• 01:09
  • Wednesday ,08 July 2015
العربية

Will al-Sisi face same fate of Sadat?

By-Suhail Ahmed Bahgat

Article Of The Day

00:07

Wednesday ,08 July 2015

Will al-Sisi face same fate of Sadat?

After the fall of dictator Hosni Mubarak' regime, Egypt couldn’t confront the fundamentalist terrorist attacks. Countries in the Middle East have been suffering from real setback since the beginning of the Arab spring, simply because they need a real change, and not just a fake one.

The problem is that peoples in the Muslim countries such as Iraq and Tunisia don’t have an idea or a complete theory about modern and democratic regime that enforce the law and protect the freedoms. They simply live in a state of religiosity that considers such regime kind of blasphemy. Therefore, ISIS and the Muslim Brotherhood found a fertile ground in the region and spread their destruction.
 
After Morsi's regime was overthrown, Egypt has been witnessing several terrorist attacks against the army and police. 31 soldiers were killed in a terrorist attack on October 24, 2014.  32 soldiers were killed in January 29, 2015. Recently, 70 soldiers were killed in Sinai one day after the assassination of the Egyptian prosecutor's murder.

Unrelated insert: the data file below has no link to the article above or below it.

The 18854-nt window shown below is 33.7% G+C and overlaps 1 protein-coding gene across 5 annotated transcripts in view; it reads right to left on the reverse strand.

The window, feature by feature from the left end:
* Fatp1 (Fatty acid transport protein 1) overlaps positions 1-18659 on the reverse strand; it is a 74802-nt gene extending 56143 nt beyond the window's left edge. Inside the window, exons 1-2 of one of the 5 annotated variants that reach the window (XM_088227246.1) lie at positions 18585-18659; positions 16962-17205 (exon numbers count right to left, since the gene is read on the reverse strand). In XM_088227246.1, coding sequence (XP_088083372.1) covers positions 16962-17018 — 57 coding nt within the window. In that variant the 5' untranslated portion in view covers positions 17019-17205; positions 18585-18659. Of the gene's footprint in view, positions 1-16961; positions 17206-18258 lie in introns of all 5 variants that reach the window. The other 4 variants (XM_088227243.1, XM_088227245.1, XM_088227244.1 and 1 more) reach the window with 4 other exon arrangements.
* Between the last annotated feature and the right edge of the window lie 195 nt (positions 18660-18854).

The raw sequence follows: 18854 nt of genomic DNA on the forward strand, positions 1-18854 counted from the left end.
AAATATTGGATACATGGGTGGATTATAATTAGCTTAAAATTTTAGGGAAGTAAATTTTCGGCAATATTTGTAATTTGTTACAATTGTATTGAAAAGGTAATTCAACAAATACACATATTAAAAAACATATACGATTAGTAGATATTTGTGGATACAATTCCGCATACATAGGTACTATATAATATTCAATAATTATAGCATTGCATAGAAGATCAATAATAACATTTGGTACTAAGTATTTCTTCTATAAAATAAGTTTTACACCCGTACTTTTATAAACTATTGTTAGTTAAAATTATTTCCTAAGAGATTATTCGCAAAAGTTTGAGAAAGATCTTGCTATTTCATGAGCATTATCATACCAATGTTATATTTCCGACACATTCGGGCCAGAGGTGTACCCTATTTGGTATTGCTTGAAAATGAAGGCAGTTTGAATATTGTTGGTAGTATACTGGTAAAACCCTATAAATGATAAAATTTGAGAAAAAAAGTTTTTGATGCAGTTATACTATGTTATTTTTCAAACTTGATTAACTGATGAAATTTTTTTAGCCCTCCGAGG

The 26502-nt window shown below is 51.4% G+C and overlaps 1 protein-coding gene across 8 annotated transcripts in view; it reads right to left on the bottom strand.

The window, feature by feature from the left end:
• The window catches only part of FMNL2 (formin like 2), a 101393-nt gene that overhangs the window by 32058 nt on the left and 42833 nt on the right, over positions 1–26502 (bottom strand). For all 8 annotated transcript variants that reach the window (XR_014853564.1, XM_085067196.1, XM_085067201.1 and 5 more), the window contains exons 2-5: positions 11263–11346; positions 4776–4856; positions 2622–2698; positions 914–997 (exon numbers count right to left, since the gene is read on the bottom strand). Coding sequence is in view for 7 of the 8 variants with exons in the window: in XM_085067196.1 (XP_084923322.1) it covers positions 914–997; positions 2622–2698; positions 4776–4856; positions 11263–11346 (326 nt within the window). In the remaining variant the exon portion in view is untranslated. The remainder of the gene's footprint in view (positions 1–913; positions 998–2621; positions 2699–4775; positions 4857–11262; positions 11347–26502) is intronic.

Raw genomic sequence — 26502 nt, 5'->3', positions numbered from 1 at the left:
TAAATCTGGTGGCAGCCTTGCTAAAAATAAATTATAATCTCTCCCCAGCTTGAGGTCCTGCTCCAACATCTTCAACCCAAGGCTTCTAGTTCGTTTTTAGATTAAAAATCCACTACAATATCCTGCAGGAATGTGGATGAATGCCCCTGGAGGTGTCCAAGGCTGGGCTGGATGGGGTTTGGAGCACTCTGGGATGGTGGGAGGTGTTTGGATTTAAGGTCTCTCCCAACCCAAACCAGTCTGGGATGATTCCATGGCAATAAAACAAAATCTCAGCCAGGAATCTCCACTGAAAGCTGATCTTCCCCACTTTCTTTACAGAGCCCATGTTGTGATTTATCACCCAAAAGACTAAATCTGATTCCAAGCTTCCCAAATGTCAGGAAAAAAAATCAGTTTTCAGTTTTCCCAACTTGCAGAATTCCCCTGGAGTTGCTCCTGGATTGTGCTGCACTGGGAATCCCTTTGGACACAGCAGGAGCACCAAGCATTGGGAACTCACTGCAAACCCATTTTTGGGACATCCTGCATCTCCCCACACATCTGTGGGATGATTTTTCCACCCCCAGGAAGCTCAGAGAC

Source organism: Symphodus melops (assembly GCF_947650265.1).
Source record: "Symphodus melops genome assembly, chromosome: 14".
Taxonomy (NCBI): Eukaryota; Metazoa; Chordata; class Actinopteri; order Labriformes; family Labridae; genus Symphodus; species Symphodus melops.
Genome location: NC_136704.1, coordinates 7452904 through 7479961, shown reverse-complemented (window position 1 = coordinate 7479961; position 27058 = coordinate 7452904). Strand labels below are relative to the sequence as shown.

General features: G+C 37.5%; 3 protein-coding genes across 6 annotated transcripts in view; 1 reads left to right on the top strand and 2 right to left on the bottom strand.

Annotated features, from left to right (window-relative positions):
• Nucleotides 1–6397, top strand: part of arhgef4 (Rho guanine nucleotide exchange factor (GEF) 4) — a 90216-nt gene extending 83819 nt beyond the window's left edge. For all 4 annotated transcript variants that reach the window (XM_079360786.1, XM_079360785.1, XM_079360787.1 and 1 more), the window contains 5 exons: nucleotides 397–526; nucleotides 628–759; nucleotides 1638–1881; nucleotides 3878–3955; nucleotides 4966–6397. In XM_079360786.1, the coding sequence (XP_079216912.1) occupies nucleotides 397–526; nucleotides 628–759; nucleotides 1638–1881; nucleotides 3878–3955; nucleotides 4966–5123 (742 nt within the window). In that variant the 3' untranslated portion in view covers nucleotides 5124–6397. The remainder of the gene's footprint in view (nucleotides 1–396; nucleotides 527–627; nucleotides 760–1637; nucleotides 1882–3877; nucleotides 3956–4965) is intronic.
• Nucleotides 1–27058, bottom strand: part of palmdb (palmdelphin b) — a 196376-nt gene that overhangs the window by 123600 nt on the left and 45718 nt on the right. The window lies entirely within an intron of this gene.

The US Congress submitted a report on July 7 criticizing the deteriorating democracy and individual freedoms in Egypt. I believe that Egypt will not be able to confront the rising Islamic violence as long as the Egyptian government is still using the old repressive methods of Mubarak and Mohamed Morsi.
 
The real reason for the existing violence in Egypt is that the government is dealing with security issues considering them the key for solving all problems in Egypt. Several court rulings came against terrorists, journalists, thinkers and even artists assure that the government is still thinking the old way.
 
The Egyptian state is still pursuing the same old policy of successive regimes that were used since Abdel Nasser, Sadat, Hosni Mubarak and Mohamed Morsi. All of them decided to hit the Islamists, liberals and secularists against one another. Moreover, all of these regimes decided to limit freedoms of politics, religion and sex.
 
In order to fight terrorism, a country has to grant even more freedoms, but Egypt is doing exactly the opposite. The Egyptian Minister of Awqaf, Mohamed Mokhtar Gomaa, said that atheism is a serious threat on our society, ignoring that all terrorists’ attacks were carried out by religious people like him and not by atheists. 
 
Using the same policy should bring the same results. Fighting ideas with terrorism will never bring good results. Al-Azhar terrorizes many thinkers at the time it refuses to call terrorists of ISIS blasphemers. Finally, Will al-Sisi face same fate as Sadat?